Proposed labelling laws could prop up Bay seafood industry
A HERVEY Bay seafood company is just one of many that would benefit from proposed new food laws.
The laws, pitched by Opposition Leader Deb Frecklington during her visit to Hervey Bay yesterday, would require labelling of where the produce was caught.
Ms Frecklington said the LNP would introduce legislation requiring product origin labelling on any seafood for "immediate consumption".
Touring Hervey Bay's Australian Ocean King Prawn Company facility yesterday, Ms Frecklington said the labelling laws would protect local jobs and businesses.
"The fishing industry is so important to regions like Hervey Bay and our policy will support local businesses, protect local jobs and give consumers greater choice," Ms Frecklington said.
"Unfortunately I think two thirds of seafood in Queensland at the moment is imported and I think if you walked down the street in Hervey Bay and gave people the option they would put their hands in their pockets to buy local seafood.
"Demand for seafood is huge at Christmas and I want Queensland produce to come first."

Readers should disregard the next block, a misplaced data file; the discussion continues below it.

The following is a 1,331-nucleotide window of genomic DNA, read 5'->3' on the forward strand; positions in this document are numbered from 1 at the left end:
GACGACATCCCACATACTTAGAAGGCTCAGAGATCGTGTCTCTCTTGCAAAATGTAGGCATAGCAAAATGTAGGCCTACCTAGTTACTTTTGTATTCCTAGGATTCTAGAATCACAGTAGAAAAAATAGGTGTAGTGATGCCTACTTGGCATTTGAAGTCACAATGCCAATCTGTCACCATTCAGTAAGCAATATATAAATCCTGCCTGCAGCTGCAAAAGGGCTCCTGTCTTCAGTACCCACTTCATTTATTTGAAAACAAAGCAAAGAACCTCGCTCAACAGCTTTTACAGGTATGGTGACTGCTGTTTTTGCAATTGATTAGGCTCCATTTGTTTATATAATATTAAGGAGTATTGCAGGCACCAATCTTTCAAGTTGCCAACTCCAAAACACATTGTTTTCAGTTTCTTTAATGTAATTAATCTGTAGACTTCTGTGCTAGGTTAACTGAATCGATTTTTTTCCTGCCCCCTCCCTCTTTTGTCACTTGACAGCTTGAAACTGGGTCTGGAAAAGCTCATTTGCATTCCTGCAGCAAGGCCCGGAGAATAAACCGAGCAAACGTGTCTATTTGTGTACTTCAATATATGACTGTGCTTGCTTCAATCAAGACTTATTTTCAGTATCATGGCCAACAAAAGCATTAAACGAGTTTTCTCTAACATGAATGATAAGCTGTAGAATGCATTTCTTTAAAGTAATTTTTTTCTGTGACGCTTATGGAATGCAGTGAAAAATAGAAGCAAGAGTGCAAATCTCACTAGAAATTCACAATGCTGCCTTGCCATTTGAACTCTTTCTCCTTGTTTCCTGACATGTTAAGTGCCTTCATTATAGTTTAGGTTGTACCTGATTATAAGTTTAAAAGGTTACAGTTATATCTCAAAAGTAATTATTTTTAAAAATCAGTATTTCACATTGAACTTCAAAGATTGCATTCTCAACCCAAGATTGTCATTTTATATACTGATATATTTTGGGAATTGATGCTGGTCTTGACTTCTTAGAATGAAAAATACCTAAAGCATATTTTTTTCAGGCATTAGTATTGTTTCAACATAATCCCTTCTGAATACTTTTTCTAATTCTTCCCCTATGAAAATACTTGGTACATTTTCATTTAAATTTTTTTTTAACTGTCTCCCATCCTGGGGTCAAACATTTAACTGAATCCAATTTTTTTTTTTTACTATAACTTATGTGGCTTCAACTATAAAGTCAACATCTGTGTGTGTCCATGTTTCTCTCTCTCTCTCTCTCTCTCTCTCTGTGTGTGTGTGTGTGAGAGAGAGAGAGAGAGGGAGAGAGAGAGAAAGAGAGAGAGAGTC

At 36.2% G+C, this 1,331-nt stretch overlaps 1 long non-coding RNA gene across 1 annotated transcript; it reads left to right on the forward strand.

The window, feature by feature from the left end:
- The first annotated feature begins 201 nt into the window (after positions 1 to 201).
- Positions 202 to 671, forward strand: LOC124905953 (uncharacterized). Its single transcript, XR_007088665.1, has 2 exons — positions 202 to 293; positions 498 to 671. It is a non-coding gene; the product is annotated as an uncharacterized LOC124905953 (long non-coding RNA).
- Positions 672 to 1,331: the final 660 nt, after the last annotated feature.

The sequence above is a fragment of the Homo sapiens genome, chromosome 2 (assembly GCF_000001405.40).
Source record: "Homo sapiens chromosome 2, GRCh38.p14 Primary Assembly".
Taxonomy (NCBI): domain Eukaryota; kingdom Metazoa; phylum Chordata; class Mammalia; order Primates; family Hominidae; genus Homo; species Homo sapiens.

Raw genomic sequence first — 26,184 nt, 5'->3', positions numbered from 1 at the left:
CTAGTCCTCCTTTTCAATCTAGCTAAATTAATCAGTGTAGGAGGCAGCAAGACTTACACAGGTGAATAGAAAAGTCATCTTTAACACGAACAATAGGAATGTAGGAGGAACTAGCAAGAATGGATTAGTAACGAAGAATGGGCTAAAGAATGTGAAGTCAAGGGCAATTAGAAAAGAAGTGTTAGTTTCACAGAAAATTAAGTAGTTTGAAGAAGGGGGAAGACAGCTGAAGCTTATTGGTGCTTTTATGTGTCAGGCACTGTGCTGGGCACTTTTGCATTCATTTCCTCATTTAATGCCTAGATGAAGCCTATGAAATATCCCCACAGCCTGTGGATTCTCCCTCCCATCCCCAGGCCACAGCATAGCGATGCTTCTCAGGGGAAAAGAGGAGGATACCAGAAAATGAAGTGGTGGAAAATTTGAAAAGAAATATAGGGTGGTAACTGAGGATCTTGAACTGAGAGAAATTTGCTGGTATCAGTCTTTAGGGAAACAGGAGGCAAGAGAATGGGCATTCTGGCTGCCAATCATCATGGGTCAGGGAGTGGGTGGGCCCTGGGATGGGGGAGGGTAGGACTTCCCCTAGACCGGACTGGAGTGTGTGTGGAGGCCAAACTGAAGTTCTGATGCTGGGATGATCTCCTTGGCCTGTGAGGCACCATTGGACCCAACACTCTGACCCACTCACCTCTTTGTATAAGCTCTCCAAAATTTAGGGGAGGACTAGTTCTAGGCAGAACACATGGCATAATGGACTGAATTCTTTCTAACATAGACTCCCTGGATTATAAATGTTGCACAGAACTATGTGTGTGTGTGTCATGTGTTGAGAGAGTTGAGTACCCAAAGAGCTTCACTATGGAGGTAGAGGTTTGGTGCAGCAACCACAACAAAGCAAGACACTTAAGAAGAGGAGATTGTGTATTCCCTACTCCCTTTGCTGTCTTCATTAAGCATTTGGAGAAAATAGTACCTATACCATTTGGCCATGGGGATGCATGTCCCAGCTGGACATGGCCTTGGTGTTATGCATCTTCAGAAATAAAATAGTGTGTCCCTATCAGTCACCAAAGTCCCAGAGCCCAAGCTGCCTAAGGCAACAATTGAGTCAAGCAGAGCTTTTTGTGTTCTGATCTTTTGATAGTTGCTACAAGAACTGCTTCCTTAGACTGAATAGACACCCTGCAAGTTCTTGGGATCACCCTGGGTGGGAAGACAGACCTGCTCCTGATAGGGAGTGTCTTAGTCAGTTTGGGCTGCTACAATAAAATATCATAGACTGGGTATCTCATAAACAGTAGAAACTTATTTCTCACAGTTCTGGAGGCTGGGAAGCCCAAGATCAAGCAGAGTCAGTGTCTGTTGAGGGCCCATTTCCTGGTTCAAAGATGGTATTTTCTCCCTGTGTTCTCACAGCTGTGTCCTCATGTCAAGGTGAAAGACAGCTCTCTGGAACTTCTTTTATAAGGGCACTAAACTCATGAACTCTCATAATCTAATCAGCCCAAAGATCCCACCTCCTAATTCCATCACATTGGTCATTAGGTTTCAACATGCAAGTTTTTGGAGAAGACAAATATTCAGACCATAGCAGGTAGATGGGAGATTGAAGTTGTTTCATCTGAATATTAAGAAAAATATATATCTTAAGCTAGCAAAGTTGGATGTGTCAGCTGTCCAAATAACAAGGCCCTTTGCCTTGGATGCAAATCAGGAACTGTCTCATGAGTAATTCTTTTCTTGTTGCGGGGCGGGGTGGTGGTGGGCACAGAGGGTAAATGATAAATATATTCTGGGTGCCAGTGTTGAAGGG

Ms Frecklington said the policy would amend the Food Safety Act and a similar policy had already been implemented successfully in the Northern Territory.
Australian Ocean King Prawn Company owner Stephen Murphy said the number one question they were asked when people came in to buy was if the food was local.
"Most people really want to know where their food comes from," he said.
"We employ 80 people in our boats and factory so you are supporting local jobs."
Member for Hervey Bay Ted Sorensen said the entire seafood supply chain in Wide Bay would benefit from the LNP's labelling policy.
"An enormous 30 million kilograms of seafood was imported into Queensland in 2017-18 and businesses currently don't have to label where it came from," he said.